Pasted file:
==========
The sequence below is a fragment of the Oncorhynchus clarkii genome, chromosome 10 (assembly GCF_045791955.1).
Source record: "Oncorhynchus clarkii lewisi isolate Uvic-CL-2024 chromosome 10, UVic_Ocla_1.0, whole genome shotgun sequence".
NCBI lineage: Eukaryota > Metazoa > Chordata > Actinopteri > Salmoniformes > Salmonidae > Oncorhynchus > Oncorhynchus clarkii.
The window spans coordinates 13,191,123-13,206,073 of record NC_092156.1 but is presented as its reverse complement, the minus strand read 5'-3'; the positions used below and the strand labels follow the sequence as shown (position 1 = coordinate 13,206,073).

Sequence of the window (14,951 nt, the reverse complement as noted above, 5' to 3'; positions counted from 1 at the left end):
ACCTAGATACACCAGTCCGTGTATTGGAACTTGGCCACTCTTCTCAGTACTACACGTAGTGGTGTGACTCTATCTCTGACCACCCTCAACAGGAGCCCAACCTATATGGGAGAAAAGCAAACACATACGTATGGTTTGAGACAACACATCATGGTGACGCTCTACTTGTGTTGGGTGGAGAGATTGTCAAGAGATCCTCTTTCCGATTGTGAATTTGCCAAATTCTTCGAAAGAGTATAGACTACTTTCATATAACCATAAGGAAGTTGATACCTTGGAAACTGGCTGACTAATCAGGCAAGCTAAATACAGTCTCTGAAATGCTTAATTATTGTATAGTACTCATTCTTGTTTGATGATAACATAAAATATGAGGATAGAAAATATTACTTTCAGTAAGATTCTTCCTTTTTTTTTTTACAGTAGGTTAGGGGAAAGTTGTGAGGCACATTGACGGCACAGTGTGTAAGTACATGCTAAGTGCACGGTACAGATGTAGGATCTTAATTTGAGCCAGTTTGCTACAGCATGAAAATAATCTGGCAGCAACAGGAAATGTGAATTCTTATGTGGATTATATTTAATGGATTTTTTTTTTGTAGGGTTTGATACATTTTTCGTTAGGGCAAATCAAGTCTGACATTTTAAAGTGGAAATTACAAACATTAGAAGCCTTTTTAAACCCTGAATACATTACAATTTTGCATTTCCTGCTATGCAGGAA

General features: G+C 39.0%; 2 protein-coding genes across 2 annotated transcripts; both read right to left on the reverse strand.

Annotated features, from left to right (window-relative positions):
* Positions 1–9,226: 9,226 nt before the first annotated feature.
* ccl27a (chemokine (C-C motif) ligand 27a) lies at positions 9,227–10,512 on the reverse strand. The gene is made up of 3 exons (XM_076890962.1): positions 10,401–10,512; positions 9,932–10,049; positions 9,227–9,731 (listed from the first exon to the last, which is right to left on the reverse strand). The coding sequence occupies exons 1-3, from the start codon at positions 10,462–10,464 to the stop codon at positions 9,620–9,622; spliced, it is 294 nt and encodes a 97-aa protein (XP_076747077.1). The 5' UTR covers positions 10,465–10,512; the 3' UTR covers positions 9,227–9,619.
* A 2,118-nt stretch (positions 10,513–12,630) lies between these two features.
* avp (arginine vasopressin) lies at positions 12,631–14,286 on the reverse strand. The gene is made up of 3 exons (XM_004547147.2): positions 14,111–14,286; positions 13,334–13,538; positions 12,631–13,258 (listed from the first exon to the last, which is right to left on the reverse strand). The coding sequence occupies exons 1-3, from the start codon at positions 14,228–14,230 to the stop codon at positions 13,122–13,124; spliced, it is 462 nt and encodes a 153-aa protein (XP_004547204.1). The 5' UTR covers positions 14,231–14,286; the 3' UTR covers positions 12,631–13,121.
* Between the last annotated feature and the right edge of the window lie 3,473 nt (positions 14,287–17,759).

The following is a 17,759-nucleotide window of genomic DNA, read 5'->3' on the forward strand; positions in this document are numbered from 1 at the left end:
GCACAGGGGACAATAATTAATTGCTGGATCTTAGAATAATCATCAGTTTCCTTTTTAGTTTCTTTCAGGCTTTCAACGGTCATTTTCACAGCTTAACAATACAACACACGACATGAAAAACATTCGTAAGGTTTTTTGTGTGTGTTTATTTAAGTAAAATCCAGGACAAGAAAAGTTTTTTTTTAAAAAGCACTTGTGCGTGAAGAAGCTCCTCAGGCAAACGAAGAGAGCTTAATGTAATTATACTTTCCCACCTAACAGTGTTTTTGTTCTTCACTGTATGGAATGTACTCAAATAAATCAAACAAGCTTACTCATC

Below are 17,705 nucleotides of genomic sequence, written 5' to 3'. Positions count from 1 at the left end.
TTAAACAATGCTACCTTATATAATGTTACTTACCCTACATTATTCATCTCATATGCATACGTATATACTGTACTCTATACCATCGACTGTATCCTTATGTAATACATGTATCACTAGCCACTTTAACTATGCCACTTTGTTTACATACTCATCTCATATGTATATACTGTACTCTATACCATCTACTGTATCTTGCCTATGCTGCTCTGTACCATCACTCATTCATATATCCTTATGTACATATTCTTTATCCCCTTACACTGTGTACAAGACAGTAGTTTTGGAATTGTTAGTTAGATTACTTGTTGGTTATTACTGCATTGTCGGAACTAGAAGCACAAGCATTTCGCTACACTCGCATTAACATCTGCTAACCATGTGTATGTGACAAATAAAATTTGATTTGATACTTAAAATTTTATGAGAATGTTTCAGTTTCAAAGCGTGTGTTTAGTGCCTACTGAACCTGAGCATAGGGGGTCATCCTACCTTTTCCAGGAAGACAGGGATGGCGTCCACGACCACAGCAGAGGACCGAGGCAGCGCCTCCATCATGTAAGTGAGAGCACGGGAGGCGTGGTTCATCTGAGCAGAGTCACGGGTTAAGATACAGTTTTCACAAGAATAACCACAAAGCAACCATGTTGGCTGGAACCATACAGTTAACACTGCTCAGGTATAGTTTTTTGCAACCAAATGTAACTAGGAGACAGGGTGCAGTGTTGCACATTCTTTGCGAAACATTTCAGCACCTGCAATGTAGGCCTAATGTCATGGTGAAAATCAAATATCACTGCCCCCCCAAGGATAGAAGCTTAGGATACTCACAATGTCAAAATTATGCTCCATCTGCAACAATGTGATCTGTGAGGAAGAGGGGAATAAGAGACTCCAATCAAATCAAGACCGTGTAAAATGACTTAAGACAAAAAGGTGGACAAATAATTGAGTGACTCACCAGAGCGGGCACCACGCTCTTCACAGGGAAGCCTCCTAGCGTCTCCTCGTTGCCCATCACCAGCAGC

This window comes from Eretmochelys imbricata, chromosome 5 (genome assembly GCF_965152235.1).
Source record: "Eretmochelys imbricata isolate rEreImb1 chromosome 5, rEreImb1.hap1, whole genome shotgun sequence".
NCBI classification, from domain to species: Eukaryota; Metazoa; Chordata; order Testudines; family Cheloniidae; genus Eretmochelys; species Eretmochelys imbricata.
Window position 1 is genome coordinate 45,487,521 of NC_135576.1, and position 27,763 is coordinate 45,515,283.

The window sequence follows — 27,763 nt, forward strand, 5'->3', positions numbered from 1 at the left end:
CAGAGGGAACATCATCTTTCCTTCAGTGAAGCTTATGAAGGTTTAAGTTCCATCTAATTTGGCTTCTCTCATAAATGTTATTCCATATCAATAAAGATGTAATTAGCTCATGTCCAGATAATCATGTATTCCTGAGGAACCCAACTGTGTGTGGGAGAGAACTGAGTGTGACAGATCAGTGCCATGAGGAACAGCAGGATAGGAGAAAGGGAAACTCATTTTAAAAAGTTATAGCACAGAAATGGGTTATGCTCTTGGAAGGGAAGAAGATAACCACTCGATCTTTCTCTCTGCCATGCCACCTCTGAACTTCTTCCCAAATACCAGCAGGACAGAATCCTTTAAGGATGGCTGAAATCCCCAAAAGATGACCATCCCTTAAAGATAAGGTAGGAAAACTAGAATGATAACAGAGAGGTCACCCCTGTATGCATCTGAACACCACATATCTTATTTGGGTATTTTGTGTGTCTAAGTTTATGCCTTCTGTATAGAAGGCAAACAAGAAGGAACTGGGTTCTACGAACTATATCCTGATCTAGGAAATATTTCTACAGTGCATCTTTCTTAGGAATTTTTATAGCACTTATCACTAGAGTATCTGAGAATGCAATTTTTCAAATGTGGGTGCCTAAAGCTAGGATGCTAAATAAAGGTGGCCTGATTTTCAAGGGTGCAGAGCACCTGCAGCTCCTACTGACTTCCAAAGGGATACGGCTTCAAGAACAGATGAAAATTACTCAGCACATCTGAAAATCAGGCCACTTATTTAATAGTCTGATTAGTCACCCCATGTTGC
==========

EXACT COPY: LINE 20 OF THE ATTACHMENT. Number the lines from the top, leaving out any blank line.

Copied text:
NCBI classification, from domain to species: Eukaryota; Metazoa; Chordata; order Testudines; family Cheloniidae; genus Eretmochelys; species Eretmochelys imbricata.